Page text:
The moon grooves mystery has finally been solved. Billions of years back, a baby planet the size of New Jersey hit the moon and created the strange grooves that scar the lunar surface, according to a new study.
This discovery could tell us more about the violent impact era, in the early stages of Earth formation, when it was bombarded with foreign asteroids and proto-planets, just like the rest of the solar system.
Experts looked at the area around Mare Ibrium – Latin for “The Sea of Showers”. This is a dark spot on the northwest side of the moon or the right eye of the “Man in the Moon”. Mare Ibrium stretches within the Ibrium Basin. Earlier studies have shown that the 720 mile-wide basin was carved by a giant ancient cosmic impact, only to be later filled with lakes of lava which cooled into dark rock.
Mare Ibrium is enclosed by grooves and crevasses big enough to be observed from Earth, even with smaller telescopes. These features, taken together are known as the Ibrium Sculpture. They are found mostly on the Ibrium Basin’s south side.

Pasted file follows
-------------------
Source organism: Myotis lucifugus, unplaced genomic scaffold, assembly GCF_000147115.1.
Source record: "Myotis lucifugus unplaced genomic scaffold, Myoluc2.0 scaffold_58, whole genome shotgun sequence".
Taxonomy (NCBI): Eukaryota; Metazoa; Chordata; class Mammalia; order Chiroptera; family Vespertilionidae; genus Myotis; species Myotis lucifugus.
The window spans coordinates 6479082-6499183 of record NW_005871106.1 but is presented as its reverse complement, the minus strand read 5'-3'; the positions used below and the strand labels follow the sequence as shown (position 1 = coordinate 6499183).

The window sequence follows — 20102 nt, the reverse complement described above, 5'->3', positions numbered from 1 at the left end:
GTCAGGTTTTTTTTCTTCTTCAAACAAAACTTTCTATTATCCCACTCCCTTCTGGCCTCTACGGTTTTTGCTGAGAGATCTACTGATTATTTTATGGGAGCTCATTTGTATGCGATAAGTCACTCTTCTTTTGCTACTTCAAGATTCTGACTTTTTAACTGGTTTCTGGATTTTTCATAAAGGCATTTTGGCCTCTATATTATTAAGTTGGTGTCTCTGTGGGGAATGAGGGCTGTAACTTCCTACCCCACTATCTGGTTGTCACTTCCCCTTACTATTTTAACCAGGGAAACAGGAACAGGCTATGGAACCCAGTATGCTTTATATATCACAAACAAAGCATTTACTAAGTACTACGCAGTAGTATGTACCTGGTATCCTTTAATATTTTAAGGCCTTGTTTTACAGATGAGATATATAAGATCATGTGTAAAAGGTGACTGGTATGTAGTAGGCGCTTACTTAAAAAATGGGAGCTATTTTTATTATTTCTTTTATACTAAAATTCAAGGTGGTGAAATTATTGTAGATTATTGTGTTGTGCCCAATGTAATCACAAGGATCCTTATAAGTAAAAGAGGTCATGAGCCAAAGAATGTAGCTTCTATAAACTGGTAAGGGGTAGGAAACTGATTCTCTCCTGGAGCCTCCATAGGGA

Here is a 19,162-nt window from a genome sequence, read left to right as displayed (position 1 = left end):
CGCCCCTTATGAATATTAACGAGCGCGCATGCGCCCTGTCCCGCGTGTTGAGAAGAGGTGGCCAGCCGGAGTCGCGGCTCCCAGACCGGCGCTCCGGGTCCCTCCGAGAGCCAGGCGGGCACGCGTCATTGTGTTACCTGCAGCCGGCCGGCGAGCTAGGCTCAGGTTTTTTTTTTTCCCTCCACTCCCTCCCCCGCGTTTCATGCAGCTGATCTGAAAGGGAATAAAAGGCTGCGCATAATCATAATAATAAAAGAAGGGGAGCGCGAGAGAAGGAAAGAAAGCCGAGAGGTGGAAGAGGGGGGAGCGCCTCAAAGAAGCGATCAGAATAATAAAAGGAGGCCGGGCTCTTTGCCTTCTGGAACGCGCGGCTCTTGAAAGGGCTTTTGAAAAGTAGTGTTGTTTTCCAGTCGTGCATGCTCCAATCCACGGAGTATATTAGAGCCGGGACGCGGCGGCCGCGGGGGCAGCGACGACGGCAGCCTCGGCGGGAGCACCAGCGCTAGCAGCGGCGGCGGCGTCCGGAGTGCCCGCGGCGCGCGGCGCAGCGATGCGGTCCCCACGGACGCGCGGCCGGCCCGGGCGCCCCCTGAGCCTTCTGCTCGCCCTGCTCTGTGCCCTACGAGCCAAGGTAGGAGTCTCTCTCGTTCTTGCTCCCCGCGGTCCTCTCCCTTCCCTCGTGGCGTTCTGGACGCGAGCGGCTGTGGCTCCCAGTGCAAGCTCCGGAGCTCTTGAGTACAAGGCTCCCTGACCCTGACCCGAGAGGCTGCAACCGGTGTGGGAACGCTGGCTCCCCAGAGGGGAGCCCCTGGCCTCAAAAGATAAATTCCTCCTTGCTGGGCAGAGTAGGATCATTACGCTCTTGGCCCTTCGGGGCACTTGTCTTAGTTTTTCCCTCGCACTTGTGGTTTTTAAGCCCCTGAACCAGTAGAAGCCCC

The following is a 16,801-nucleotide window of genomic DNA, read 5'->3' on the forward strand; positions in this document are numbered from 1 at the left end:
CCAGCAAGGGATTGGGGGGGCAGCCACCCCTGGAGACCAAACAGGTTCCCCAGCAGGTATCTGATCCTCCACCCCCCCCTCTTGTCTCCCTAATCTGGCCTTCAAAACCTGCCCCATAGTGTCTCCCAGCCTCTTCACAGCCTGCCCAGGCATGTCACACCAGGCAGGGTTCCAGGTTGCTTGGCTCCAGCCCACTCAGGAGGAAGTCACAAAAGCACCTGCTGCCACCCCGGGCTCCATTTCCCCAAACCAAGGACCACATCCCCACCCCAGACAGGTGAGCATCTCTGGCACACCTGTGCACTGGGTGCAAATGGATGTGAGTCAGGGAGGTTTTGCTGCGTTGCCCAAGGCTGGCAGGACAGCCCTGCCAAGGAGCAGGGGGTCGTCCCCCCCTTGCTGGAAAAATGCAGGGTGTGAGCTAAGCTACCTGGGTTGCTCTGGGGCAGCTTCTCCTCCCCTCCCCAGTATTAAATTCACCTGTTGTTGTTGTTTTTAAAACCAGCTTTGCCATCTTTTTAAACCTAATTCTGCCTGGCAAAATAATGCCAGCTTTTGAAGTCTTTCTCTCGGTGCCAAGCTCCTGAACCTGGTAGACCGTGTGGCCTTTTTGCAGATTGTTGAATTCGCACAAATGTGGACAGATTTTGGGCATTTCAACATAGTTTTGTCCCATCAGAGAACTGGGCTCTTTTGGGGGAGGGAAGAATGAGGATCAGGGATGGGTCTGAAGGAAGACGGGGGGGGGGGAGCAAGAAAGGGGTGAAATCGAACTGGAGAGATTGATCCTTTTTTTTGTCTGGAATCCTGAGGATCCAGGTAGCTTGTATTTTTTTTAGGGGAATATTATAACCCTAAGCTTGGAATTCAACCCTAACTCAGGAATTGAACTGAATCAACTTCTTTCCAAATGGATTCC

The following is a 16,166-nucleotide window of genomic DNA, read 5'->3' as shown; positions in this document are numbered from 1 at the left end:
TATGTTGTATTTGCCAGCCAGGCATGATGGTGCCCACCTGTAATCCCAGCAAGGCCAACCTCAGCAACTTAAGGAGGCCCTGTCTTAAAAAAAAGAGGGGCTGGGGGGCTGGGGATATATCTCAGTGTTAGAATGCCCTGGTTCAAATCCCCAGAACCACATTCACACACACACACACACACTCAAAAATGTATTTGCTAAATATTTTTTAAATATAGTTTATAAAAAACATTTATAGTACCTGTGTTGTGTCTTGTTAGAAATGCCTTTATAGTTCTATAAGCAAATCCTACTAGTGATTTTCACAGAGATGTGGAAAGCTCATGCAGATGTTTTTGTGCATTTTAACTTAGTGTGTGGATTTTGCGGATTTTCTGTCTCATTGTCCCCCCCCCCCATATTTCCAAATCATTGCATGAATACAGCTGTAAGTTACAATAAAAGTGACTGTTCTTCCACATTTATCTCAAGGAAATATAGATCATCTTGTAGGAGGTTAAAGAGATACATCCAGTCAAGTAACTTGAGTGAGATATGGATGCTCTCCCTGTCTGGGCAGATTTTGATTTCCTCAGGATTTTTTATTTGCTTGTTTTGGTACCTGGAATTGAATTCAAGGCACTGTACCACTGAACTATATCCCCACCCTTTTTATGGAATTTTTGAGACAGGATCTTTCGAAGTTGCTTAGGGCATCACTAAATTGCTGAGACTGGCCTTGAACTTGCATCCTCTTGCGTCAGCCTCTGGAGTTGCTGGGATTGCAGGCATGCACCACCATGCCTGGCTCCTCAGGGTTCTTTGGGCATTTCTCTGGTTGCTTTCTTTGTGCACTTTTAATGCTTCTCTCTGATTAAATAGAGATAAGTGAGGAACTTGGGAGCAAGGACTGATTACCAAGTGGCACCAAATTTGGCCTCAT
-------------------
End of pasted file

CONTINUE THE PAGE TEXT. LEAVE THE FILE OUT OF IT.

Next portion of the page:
Other elements of the Ibrium Sculpture resemble spokes on a wheel, as they radiate from the center of the basin. Earlier studies have shown that the Ibrium Sculpture took form because of a giant asteroid collision, around 3.8 billion years back. The asteroid was apparently traveling N-W to the S-E and impacted the moon at an oblique angle, debris spreading along this trajectory.
Aside from the features existent in the Ibrium Basin’s center, prior research discovered yet another set of crevasses in the Ibrium Sculpture that did not spread like the others did. They looked like they came from the North-western region of the basin.
The second bunch of moon grooves was a real mystery, as nobody had any idea where they came from. Now, David Crawford of Sandia National Laboratories in New Mexico and his team have come up with an explanation solving the mystery.
Their research suggests that the Ibrium Basin and Sculpture were formed by a huge asteroid, big enough to be considered a proto-planet, or baby planet.
The asteroid may have been about the length of New Jersey. Some of it even continued its trajectory, while most of it has left debris, grooves and crevasses on the surface of the moon.
Image Source – Wikipedia